WASHINGTON (Reuters) - Republicans on Wednesday rushed to defend their drive to cut government health spending amid signs it may spur a backlash from voters and weaken their hand in talks to tame the national debt.
As Democrats celebrated a surprise victory in a contest to fill an open congressional seat in New York, Republican Representative Paul Ryan said they had mischaracterized his plan to scale back the Medicare health program for future retirees in order to win votes.
"If you are going to scare seniors into thinking that their current benefits are being affected, that's going to have an effect and that's exactly what took place here. So, yes it's demagoguery, it's scaring seniors," Ryan said on MSNBC.
Ryan's Medicare plan has emerged as a political hot potato since it passed the Republican-controlled House of Representatives in April as the centerpiece of a budget that would slash government spending by $6 trillion over the coming 10 years.
As the 2012 election season heats up, the divide over Medicare could complicate efforts to reach a deal that would stabilize the U.S. debt and give lawmakers political cover to back an increase in the $14.3 trillion debt limit before an August 2 deadline.
Ryan argued that his plan to privatize Medicare for those now under 55 would tame galloping health care costs and ensure that the popular health program does not run out of money in the decades to come.
Polls show his plan is unpopular with the public, and Democrats see a chance to seize political momentum after a year of setbacks.
The Democratic victory in a Republican-leaning district in New York "sent an unmistakable sign that the American people will not stand for the Republicans' reckless and extreme agenda to end Medicare," House Democratic leader Nancy Pelosi wrote in a fund-raising message on Tuesday.
Democrats in the Senate plan to bring up the Ryan plan for a vote, likely on Thursday, to force their Republican colleagues to take a stand on the issue. Several Republicans have already said they will vote against it.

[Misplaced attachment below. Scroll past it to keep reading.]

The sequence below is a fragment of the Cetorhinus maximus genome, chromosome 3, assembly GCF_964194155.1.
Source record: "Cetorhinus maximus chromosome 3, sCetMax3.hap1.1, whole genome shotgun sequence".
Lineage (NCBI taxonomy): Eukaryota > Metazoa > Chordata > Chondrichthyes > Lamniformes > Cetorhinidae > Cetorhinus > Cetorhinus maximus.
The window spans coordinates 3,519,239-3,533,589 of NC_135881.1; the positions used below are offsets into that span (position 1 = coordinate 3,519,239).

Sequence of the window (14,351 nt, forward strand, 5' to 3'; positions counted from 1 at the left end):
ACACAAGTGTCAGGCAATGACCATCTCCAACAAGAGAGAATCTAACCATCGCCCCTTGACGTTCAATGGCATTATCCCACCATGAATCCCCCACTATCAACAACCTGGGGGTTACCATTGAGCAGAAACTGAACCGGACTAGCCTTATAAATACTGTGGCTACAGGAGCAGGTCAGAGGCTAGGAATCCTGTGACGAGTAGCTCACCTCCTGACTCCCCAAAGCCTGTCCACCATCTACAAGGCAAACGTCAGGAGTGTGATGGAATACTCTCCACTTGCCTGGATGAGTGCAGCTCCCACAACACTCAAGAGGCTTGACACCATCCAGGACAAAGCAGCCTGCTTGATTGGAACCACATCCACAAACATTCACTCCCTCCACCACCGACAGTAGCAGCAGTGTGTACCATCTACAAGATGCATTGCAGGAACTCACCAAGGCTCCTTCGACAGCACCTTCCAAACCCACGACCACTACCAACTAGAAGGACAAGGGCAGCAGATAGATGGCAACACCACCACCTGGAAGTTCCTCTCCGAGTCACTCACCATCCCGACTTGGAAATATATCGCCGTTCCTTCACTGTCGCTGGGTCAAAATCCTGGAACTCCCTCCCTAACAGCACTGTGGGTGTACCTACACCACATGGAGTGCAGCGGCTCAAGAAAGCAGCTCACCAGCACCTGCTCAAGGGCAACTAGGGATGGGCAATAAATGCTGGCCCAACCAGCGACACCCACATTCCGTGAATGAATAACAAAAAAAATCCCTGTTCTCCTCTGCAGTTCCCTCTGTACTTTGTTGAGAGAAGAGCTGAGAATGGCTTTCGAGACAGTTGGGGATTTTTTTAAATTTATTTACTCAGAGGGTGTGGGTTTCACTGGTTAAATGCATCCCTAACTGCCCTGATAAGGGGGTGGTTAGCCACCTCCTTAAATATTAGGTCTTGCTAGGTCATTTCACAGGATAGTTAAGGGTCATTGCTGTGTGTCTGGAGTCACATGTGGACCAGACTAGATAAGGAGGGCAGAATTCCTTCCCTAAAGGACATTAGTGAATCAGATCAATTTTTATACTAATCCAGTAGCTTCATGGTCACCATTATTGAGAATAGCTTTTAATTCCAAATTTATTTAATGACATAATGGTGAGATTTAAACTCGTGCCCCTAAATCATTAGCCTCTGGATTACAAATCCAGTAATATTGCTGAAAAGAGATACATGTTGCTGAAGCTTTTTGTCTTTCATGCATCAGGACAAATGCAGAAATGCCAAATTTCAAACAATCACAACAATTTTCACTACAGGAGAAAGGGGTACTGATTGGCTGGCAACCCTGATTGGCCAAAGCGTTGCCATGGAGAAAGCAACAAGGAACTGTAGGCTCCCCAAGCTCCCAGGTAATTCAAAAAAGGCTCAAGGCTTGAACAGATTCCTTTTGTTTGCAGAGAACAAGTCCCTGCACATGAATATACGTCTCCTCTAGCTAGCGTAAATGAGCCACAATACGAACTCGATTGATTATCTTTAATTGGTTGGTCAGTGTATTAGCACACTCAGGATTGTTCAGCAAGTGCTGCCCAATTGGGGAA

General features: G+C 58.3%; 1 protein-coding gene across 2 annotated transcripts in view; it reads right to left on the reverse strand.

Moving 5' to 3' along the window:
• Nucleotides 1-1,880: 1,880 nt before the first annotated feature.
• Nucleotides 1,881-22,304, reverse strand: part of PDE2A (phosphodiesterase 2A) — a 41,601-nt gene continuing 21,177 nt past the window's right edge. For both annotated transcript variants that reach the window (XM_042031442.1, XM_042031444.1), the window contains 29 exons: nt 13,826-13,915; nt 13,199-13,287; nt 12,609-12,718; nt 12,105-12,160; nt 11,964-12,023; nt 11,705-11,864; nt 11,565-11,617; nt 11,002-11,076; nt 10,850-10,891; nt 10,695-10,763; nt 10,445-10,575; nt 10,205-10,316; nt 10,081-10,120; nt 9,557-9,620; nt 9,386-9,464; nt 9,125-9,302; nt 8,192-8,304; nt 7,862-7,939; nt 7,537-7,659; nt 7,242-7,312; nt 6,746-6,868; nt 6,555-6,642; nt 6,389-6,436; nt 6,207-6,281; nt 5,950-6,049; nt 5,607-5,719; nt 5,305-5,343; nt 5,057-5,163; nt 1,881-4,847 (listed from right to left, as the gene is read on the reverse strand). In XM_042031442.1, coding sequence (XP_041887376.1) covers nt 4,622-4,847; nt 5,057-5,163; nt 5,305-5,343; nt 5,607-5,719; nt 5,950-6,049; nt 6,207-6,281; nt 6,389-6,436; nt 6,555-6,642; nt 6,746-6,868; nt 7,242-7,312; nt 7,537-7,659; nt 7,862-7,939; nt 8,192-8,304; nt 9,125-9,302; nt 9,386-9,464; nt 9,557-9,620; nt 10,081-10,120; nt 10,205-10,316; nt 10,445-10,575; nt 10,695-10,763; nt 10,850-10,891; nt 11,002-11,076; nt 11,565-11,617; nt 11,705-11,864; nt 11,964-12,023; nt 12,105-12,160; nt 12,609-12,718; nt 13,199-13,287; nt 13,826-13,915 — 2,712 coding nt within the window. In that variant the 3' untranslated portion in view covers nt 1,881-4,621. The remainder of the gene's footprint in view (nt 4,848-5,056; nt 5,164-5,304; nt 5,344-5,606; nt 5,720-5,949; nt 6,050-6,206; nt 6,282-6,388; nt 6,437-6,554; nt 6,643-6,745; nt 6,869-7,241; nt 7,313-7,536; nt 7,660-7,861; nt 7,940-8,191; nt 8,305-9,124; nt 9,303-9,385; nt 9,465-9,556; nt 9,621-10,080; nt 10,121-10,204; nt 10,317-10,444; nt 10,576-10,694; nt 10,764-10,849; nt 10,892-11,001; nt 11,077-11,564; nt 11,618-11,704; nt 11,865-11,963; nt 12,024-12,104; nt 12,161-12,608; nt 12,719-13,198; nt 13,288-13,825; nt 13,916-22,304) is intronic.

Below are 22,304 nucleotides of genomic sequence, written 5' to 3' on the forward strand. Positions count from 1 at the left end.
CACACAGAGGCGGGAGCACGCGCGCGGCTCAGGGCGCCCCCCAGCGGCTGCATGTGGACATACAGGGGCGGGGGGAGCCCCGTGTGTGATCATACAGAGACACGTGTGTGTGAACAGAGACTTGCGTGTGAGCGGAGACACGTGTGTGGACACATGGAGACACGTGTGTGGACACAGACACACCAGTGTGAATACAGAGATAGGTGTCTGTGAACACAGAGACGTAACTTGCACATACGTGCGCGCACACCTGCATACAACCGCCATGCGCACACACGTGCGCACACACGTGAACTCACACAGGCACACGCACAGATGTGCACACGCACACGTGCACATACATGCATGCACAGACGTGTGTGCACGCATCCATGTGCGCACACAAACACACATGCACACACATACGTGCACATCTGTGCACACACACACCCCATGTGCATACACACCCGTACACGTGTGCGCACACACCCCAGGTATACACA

Despite the heightened political rhetoric, negotiators say their deficit-reduction talks are yielding fruit. Vice President Joe Biden and Representative Eric Cantor, the No. 2 Republican in the House, said they could agree on more than $1 trillion in savings with further cuts in coming years.
Negotiators have not said where those cuts would fall, but both sides have backed a freeze on annual spending for several years, as well as cuts to farm subsidies and student loans.
The Committee for a Responsible Budget, a nonpartisan policy group, estimates nearly $2 trillion in overlaps between the Ryan budget and proposals backed by President Barack Obama.
But negotiators have yet to bridge a stark divide over taxes. Republicans want to tame the debt through spending cuts alone, while Democrats say tax increases are needed as well.
With the politics of Medicare playing in Democrats' favor at the moment, they will be reluctant to consider cuts to benefit programs until Republicans consider tax increases, according to a Democratic aide.
The Treasury Department warns that Congress will have to raise the debt ceiling by August 2 to avoid a default that would push the country back into recession and roil world markets.
Treasury does not have a contingency plan in place if Congress does not act by then, Treasury Secretary Timothy Geithner said.
"Congress will do what it has always done, which is to pass the debt limit. So, our plan is for Congress to pass the debt limit. Our fallback plan is for Congress to pass the debt limit, and our fallback to the fallback plan is for Congress to pass the debt limit," Geithner said at a breakfast event.
(Additional reporting by Alistair Bell and Doug Palmer; Editing by Vicki Allen)
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